Evaluation of Software Reliability
In the mid-seventies of last century it was offered the first model of reliability growth, which was intended to assess the reliability of software. Over the past decades since that time it was suggested a set of models, which were similar and not very much. All of these models can be divided into three types.
Reliability growth model
Reliability growth phenomenon is that in the process of testing software patches are made, the code is stabilized, the number of undetected errors is reduced, crashes happen less often. It is shorter than the reliability increases.
The idea of such models is to find a function which is well correlated with the actual data on the process of detecting softawre bugs.
The most common such function is chosen exponent or logarithm .These equations yield the expected number of errors found in time t. β0 and β1 - model parameters that are evaluated on the basis of previous experience and first test results. The model allows us to estimate the number of undetected errors, and this information can be used to make a decision on the completion of the testing phase and the response to other questions.
Regression models are similar to the growth model of reliability. They also provide an assessment based on the approximation of the real data. Only the growth model of reliability as a source of data use information about testing, and regression models use different metrics such as number of lines of code, cyclomatic complexity, etc.
Suppose there are a lot of releases of the system for each release can be measured by a set of metrics and count the number of errors detected in it for some time after release. Then, if the data are sufficient, we can choose a regression that will give a fairly accurate prediction of the number of errors in a release on the basis of only the measured metrics. Usually for this purpose is used logistic, negative binomial, and other regression.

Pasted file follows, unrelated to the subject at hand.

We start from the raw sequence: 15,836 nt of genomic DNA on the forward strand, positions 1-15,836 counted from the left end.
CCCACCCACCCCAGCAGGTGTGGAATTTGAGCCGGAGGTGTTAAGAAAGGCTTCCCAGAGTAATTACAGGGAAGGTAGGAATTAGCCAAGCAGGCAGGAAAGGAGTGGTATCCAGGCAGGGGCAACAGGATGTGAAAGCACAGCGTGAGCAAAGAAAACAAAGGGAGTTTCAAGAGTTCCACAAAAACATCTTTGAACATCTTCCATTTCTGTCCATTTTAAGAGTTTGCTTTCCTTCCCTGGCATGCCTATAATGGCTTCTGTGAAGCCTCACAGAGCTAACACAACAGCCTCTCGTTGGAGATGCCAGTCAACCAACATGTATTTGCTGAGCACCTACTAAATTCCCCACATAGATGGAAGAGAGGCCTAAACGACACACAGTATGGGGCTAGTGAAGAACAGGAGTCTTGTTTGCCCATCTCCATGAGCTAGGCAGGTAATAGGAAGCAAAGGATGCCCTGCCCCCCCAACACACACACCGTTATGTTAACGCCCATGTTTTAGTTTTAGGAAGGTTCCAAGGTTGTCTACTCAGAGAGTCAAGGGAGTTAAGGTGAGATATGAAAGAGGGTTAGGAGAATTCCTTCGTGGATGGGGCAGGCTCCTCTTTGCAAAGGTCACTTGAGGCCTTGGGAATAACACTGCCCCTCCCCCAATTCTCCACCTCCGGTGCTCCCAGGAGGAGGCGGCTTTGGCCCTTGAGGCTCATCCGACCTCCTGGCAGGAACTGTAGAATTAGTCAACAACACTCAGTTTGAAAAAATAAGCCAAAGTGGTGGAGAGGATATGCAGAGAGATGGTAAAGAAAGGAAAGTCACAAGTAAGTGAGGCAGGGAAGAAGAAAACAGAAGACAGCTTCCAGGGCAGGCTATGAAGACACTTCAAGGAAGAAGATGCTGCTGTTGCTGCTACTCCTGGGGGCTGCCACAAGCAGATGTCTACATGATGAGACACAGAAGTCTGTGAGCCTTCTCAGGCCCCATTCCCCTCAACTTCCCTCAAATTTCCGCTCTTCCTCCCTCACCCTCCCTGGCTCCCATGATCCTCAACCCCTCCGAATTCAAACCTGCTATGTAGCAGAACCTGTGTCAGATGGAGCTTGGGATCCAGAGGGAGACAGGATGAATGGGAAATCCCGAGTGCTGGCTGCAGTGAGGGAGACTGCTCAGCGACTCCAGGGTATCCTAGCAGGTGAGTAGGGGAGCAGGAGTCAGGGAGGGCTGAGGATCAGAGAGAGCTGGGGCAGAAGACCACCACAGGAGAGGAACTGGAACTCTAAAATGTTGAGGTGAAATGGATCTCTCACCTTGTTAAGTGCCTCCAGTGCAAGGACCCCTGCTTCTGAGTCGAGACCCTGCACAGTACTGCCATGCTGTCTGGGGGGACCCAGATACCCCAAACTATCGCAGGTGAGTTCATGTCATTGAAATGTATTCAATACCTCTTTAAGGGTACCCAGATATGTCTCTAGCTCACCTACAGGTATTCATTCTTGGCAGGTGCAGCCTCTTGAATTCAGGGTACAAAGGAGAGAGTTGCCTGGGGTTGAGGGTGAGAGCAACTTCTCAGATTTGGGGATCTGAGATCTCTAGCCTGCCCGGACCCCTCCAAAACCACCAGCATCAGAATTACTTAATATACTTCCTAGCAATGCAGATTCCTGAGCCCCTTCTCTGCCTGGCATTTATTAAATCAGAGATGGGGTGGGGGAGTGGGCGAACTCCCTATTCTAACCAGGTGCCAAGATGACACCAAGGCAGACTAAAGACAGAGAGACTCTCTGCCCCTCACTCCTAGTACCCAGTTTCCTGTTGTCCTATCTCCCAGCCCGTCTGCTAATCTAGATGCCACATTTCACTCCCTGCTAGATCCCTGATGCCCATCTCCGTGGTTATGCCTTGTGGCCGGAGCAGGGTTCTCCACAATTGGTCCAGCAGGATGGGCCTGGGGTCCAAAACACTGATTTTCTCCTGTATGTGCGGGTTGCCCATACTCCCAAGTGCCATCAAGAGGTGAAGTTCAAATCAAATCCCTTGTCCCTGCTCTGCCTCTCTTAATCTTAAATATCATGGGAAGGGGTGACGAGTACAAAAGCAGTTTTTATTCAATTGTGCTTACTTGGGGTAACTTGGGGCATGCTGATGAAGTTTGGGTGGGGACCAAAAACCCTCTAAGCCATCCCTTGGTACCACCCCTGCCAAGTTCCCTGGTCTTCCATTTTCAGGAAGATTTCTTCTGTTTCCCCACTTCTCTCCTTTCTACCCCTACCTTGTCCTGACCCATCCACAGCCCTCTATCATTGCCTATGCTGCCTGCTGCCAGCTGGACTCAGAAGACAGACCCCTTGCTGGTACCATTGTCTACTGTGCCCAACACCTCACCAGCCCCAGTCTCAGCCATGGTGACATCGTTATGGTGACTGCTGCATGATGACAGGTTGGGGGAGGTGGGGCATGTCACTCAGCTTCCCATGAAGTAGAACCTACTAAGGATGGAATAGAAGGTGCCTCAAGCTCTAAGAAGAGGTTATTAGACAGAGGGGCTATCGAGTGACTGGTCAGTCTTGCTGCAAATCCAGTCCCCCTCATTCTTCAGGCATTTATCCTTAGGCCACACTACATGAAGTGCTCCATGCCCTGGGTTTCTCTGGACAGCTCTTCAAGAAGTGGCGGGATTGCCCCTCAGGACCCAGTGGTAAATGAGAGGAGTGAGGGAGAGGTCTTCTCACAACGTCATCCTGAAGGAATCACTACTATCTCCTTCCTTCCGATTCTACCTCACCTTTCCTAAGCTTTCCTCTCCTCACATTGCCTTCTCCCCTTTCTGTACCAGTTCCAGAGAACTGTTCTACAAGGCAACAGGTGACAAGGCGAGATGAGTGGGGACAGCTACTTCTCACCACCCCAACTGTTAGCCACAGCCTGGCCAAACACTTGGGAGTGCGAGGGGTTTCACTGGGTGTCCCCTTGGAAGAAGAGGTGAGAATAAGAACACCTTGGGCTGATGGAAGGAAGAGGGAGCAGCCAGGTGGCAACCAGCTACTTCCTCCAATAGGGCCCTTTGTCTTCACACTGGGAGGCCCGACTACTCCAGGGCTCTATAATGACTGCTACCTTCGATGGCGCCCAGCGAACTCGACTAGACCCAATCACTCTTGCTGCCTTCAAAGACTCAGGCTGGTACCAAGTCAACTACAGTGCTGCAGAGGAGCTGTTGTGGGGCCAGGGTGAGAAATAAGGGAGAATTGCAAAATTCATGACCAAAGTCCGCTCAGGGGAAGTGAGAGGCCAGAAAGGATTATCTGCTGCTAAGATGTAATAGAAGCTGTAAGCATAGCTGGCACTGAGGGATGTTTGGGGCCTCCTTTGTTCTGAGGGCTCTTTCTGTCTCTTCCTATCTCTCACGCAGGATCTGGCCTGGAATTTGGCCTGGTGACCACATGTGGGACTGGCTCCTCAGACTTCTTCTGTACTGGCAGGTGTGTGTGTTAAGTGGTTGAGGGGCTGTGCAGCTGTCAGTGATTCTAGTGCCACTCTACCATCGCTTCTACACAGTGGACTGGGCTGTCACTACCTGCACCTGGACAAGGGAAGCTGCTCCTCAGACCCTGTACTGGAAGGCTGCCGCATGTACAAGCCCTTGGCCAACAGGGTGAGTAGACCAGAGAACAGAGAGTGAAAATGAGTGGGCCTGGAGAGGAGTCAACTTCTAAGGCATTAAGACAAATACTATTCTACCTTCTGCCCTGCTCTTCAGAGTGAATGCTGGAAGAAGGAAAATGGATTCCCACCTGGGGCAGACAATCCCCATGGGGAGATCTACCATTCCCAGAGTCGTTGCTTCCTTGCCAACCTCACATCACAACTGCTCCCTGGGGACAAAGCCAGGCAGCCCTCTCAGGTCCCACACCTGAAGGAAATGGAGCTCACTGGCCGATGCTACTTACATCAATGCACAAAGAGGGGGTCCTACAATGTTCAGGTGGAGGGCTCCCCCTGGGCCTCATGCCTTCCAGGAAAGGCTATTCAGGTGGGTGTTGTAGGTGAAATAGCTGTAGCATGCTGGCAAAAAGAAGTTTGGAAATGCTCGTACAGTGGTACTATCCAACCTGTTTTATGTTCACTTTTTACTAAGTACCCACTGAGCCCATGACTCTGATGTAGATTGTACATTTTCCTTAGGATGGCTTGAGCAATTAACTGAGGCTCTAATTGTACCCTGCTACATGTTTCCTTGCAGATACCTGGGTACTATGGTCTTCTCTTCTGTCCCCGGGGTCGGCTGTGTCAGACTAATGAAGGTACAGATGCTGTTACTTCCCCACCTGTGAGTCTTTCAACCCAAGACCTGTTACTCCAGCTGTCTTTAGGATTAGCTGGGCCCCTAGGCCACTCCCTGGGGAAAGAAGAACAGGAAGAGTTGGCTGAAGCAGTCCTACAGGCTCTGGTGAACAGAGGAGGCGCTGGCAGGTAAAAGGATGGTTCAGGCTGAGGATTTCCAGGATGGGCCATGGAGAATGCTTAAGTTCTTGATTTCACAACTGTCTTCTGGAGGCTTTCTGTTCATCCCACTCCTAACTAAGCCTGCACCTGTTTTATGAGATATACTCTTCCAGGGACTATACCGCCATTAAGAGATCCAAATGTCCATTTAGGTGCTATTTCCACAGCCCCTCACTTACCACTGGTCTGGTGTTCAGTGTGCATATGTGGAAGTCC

The most widely used scenario of a regression model is a prediction set of modules (files) in a system that will contain the largest number of defects after release. The Pareto principle works here: 20% of files will contain 80% of the defects. This information can be used to test the distribution of resources, reducing the time spent on testing, selection of the optimum moment to release, and other tasks.
There are other models that are in some form or other yield estimates of reliability. These models often use any additional information about the development process, such as code coverage data tests, or some information about the organization development process. As a consequence, the applicability of such models is often limited, because of what they find little application in practice.